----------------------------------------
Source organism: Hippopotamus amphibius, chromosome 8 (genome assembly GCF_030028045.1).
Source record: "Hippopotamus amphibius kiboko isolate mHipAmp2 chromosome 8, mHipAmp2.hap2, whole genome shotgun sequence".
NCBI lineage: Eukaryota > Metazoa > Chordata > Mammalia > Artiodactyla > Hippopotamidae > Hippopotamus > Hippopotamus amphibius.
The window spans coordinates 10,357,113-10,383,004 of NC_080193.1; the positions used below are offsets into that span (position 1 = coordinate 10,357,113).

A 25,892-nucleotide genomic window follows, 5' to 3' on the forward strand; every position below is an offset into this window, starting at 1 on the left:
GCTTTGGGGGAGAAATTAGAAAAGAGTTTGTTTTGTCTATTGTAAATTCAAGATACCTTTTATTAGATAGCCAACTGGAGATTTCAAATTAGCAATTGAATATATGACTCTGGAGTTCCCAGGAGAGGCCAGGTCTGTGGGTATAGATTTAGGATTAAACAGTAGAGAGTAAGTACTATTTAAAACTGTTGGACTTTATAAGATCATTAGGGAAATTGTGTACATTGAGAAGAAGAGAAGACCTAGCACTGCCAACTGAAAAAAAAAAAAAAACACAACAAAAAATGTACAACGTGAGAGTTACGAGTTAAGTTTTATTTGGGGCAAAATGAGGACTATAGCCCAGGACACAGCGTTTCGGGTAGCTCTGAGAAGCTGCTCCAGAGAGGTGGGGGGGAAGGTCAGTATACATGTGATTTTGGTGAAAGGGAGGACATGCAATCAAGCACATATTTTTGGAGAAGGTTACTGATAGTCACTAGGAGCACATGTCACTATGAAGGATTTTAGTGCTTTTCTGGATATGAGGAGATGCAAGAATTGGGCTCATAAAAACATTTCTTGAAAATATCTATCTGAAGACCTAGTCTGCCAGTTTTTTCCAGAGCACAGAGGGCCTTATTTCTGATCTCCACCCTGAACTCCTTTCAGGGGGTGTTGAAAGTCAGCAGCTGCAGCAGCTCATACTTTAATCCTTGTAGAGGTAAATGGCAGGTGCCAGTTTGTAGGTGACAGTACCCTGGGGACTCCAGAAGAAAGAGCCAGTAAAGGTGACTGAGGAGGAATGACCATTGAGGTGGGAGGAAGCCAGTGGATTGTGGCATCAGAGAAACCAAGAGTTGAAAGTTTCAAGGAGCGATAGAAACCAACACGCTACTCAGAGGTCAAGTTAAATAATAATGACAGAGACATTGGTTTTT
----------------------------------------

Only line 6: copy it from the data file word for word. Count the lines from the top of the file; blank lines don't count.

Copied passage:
GCTTTGGGGGAGAAATTAGAAAAGAGTTTGTTTTGTCTATTGTAAATTCAAGATACCTTTTATTAGATAGCCAACTGGAGATTTCAAATTAGCAATTGAATATATGACTCTGGAGTTCCCAGGAGAGGCCAGGTCTGTGGGTATAGATTTAGGATTAAACAGTAGAGAGTAAGTACTATTTAAAACTGTTGGACTTTATAAGATCATTAGGGAAATTGTGTACATTGAGAAGAAGAGAAGACCTAGCACTGCCAACTGAAAAAAAAAAAAAAACACAACAAAAAATGTACAACGTGAGAGTTACGAGTTAAGTTTTATTTGGGGCAAAATGAGGACTATAGCCCAGGACACAGCGTTTCGGGTAGCTCTGAGAAGCTGCTCCAGAGAGGTGGGGGGGAAGGTCAGTATACATGTGATTTTGGTGAAAGGGAGGACATGCAATCAAGCACATATTTTTGGAGAAGGTTACTGATAGTCACTAGGAGCACATGTCACTATGAAGGATTTTAGTGCTTTTCTGGATATGAGGAGATGCAAGAATTGGGCTCATAAAAACATTTCTTGAAAATATCTATCTGAAGACCTAGTCTGCCAGTTTTTTCCAGAGCACAGAGGGCCTTATTTCTGATCTCCACCCTGAACTCCTTTCAGGGGGTGTTGAAAGTCAGCAGCTGCAGCAGCTCATACTTTAATCCTTGTAGAGGTAAATGGCAGGTGCCAGTTTGTAGGTGACAGTACCCTGGGGACTCCAGAAGAAAGAGCCAGTAAAGGTGACTGAGGAGGAATGACCATTGAGGTGGGAGGAAGCCAGTGGATTGTGGCATCAGAGAAACCAAGAGTTGAAAGTTTCAAGGAGCGATAGAAACCAACACGCTACTCAGAGGTCAAGTTAAATAATAATGACAGAGACATTGGTTTTT